The general rule that I learned is: if it comes before the root, it's a prefix; if it comes after the root, it's a suffix; if it comes inside the root itself, it's an infix; if it comes both before and after, it's a circumfix.
Thus, your am-er-emo would be root-suffix-suffix, even though one comes closer to the verb than the other.
On the other hand, this isn't universally consistent. In Swahili, for example, tenses are indicated by a verb prefix, and any prefixes that come between the tense and the root are instead called "infixes". (A-na-ye-penda 3SG-PRES-REL-love "the one who loves" is analyzed as prefix-prefix-INFIX-root.)
In general, more and more linguists seem to be turning to the generic "affix" for all four cases.
EDIT: As requested, a bit of explanation for infixes. The best example I know of is from Proto-Indo-European and several of its descendants. In PIE, an -n- could be infixed before the last consonant of a verb stem to indicate the present tense. Latin, for example, has the verb root vic- "to conquer", as in veni vidi vici. In the present tense, however, it appears as vinc-, as in invincible. Similarly, the root scid- "cut" appears as scind- in the present. (There's actually one and only one instance of this nasal infix remaining in native English verbs: present-tense stand versus past-tense stood.)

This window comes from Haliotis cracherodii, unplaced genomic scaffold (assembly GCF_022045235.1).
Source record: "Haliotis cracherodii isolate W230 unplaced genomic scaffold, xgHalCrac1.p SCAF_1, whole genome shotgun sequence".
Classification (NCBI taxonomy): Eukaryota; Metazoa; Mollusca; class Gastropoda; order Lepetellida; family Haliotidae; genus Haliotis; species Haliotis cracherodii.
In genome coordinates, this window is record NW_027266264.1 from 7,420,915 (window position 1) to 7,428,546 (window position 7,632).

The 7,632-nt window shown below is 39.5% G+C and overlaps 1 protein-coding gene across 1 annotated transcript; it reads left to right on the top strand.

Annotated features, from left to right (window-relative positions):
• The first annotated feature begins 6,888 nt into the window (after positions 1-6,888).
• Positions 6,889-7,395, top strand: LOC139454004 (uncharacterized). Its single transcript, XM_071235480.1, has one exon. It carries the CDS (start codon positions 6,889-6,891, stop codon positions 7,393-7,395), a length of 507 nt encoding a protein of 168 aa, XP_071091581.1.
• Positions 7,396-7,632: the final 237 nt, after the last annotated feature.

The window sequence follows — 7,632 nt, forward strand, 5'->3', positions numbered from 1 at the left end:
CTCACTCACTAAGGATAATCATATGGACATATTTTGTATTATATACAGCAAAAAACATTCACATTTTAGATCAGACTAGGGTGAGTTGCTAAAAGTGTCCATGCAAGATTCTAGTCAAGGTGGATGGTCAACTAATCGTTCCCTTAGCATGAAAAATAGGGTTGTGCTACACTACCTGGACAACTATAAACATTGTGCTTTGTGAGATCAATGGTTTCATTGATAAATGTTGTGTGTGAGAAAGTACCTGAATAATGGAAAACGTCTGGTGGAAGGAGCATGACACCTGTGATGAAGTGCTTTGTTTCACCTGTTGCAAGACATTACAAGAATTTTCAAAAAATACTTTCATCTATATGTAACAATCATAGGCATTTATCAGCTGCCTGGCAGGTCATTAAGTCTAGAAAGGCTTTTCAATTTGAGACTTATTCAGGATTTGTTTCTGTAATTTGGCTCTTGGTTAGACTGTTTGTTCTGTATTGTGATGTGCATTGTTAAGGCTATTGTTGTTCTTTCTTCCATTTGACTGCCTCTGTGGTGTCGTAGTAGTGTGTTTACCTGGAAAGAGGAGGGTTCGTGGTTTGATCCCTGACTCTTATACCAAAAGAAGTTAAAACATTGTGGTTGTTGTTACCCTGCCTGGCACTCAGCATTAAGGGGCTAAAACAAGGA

EDIT: I forgot interfixes! Interfixes are entirely separate, they're not morphemes at all (in the sense of "meaning-bearing units"). Interfixes are sequences of phonemes that are inserted between two morphemes without having any meaning themselves. English doesn't really have these at all, but in German you see this with the /s/ added between elements of compound words.